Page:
How To Find Your Passion And Turn It Into A Profitable Business

Pursuing a passion that doesn't pay in a market that doesn't bite can put you in serious financial jeopardy.
November 07, 2011

Do you have a fantastic business idea that you’re passionate about? Passion is a wonderful quality to take into a startup. But pursuing a passion that doesn’t pay can really put you, your business and your family into financial jeopardy.

When you’re looking to start or grow your business in a new area, passion is a critical ingredient; but so is having access to a market that’s willing to pay for what you are offering. Ideally, you’re looking for the intersection of what you love to do and a profitable need in the marketplace.

How to combine your passion and your product for profit

Passion without a profitable market is a dead end for your business. Simply asking What am I passionate about is too broad a question, and it also elicits answers that aren’t very niche-friendly. You might have one-word answers like children, animals, art, and woodworking—these are all passions, but they aren’t exactly niche markets.

Asking what you’re committed to is a much better question. If you answer this question as a full sentence you will get much closer to a profitable market niche. I’m committed to women thriving after divorce or I’m committed to helping people enjoy golf or, in the case of Southwest Airlines, “Giving everyone the opportunity to fly," or, in the case of Federal Express, "Getting your package there overnight."

The intersection of passion, product and profit isn’t always obvious. In fact, it can be elusive and downright frustrating—but not impossible. Here’s a process that you can use to discover a product offering that you can sell profitably.

1. Brainstorm your passions and commitments 

Use sticky notes or index cards and challenge yourself to come up with at least 10 areas that you are passionate about. If you’re feeling stuck, you can create a list of complaints, because complaints usually come out of an area of your life that you are passionate about or are committed to. Don’t judge or edit. Just write one passion, commitment or complaint per index card. The name of the game is quantity.

2. Generate a list of features or areas of expertise 

Pull out another batch of sticky notes or index cards and list product features that you offer or areas of experience or expertise that you have. Again, you’re not judging or editing—just listing.

3. Generate a list of potential markets 

Create a list of all the people and circumstances that might benefit from your product or service.

However, it’s not enough to simply identify a product and a market. You have to research where there is profit potential. A lot of marketers will tell you to find an empty niche where you can take up all the market share. That’s terrific if you have a huge promotional budget to support getting the word out. Instead, look for niches where people are already buying. Use these free resources to fish for products and services that are high profit and in high demand.

1. Google search 

Start searching on the items or words you listed as features, your areas of expertise or specific target markets. Notice how many Google ads there are for this topic area. If there are lots of sponsored ads, people are successfully selling products in that area. Take a moment to click on the ads and notice what people are selling and how much they are charging.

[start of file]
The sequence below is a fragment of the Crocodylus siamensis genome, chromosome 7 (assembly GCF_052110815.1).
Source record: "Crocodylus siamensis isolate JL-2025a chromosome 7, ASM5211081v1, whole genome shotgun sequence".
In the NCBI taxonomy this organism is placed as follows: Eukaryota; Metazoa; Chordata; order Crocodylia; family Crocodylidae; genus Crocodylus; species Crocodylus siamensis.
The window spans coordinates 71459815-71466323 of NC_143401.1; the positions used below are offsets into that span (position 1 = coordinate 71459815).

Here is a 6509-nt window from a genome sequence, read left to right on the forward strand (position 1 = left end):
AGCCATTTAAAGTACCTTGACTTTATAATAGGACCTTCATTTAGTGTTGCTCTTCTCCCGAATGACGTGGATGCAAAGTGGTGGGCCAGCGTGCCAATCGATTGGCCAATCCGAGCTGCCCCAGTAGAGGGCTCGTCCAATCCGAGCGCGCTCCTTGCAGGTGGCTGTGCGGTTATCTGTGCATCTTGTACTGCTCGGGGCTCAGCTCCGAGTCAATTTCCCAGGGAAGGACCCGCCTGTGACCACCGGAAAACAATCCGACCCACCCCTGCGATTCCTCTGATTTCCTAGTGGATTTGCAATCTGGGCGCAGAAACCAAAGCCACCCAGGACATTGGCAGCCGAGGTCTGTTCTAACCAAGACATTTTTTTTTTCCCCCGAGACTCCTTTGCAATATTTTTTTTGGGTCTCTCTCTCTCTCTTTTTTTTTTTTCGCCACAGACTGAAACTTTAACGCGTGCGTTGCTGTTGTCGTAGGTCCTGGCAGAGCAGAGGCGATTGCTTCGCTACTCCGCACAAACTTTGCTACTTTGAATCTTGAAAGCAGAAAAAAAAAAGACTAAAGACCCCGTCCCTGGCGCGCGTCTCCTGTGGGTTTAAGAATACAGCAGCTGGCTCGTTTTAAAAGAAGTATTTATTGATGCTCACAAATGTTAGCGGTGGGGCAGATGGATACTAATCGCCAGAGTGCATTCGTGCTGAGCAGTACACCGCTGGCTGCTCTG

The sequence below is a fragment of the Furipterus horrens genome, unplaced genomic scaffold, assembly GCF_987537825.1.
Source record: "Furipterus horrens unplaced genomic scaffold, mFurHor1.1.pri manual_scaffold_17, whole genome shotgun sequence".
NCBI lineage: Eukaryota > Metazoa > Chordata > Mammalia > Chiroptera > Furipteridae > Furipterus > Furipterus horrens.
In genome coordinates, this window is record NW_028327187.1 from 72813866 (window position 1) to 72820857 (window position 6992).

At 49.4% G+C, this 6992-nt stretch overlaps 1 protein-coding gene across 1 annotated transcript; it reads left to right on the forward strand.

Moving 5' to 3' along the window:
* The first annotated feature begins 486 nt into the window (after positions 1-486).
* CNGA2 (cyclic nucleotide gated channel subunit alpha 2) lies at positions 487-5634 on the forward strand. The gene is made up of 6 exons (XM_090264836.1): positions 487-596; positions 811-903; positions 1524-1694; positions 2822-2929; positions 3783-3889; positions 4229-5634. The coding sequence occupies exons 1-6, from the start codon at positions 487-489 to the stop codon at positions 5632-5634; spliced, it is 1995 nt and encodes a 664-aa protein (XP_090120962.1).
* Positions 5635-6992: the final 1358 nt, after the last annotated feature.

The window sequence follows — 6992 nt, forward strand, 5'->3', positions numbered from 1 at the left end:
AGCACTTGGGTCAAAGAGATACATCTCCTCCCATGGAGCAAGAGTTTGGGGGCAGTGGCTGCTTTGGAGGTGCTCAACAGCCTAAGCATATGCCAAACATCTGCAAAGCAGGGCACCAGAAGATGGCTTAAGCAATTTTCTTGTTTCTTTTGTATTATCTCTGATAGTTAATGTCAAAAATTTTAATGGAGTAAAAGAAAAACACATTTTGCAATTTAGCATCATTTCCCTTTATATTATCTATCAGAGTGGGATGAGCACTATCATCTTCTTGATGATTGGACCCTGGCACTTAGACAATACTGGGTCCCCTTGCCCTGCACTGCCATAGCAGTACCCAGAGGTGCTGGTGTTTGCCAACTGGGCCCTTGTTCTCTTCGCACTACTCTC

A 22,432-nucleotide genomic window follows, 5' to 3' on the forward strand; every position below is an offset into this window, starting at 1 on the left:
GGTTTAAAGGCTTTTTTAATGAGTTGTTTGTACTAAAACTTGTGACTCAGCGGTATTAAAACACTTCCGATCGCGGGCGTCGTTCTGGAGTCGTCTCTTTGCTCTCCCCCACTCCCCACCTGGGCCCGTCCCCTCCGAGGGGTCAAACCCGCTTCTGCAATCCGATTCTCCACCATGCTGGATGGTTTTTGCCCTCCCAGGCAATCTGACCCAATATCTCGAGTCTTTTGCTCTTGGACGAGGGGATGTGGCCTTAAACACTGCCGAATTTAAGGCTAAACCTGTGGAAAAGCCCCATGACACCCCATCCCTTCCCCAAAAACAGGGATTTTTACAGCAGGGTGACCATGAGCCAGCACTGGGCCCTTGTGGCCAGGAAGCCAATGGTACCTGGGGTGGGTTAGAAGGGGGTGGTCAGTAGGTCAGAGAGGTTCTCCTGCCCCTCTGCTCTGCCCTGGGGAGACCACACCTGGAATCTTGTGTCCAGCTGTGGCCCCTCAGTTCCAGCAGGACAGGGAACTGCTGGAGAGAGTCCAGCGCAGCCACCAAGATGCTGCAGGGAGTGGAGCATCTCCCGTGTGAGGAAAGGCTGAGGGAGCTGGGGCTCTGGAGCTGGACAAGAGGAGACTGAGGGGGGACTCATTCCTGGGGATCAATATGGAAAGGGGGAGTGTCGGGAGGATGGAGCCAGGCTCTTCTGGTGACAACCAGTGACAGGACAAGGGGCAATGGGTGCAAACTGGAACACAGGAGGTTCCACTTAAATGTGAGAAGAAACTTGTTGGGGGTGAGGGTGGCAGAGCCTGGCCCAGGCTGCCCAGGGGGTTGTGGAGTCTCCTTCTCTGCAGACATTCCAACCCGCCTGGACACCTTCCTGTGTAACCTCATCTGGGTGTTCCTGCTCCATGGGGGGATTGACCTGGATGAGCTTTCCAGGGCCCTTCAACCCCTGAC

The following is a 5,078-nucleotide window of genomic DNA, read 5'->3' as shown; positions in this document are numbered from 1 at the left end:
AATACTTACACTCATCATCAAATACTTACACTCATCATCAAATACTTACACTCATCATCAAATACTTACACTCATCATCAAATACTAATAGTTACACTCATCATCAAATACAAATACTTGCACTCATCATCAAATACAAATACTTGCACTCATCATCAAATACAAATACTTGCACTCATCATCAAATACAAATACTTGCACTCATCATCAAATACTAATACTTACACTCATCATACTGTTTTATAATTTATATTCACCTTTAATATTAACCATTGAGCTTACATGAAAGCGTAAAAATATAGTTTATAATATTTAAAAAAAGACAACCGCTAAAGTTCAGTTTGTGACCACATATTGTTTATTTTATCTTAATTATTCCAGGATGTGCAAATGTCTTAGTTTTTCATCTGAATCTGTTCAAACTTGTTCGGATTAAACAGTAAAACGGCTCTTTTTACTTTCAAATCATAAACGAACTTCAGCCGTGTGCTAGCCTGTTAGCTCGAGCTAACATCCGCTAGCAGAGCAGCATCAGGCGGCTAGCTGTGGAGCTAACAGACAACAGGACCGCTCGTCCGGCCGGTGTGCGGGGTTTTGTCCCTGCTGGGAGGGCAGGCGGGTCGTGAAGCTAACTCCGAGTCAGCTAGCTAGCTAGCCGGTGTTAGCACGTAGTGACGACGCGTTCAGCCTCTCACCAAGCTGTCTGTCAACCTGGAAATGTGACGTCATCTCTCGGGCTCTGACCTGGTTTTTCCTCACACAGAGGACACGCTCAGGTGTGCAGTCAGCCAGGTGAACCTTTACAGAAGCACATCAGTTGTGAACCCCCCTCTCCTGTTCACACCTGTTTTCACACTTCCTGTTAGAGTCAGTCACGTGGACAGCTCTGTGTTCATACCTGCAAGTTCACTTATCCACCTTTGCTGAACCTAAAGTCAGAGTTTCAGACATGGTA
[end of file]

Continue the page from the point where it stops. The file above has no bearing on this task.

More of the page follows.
2. Google Adwords 

Now search Google’s Keyword Tool for phrasing ideas around your product or the problem that your customer is having that they might enter into Google to find a solution for. Do not look at the number of hits. Rather focus on the phrasing that people are using to find information.

3. eBay and ClickBank.com 

There is a huge difference between searching on Google and searching on eBay. Today’s top search term on Google is Frank McCourt (who is seeking approval to sell the Dodgers). Today’s top term on eBay is “Nintendo DS." This alone tells you that people who search on Google are looking for information and people who search on eBay are looking to buy something. ClickBank.com is almost like eBay where affiliate marketers buy and sell a variety of products. It’s a terrific indicator of which products people are buying and paying for.

4. Amazon.com 

Amazon.com is another market research goldmine for popular topics. Search in the best-selling books on your topic and see what you find. If there are tons of entries, you are in the right direction. Now start looking at the top sellers and what it is about them that is so appealing to so many people.

Play around with word combinations and use what you’ve learned in your searches to further refine your ideas. Go back to your brainstorming index cards and mix and match them for new ideas. Look at examples of what’s being offered in these markets and look for what’s missing that you can add that will bring new value to a market that’s already buying products in these areas.

When you think you’ve had enough, keep going

Don’t give up on turning your passion into a profitable business. While it’s possible that you will come up with a profitable product for a profitable market niche within minutes, it will probably take a little more effort than you counted on. Give yourself time to do the research and evaluate each of your ideas.

There is nothing that will bring more joy and satisfaction to you and to your customers than to be fully engaged in doing what you love most. Use these research tools to make sure that you will be spending your time not only doing what you love, but making money at it.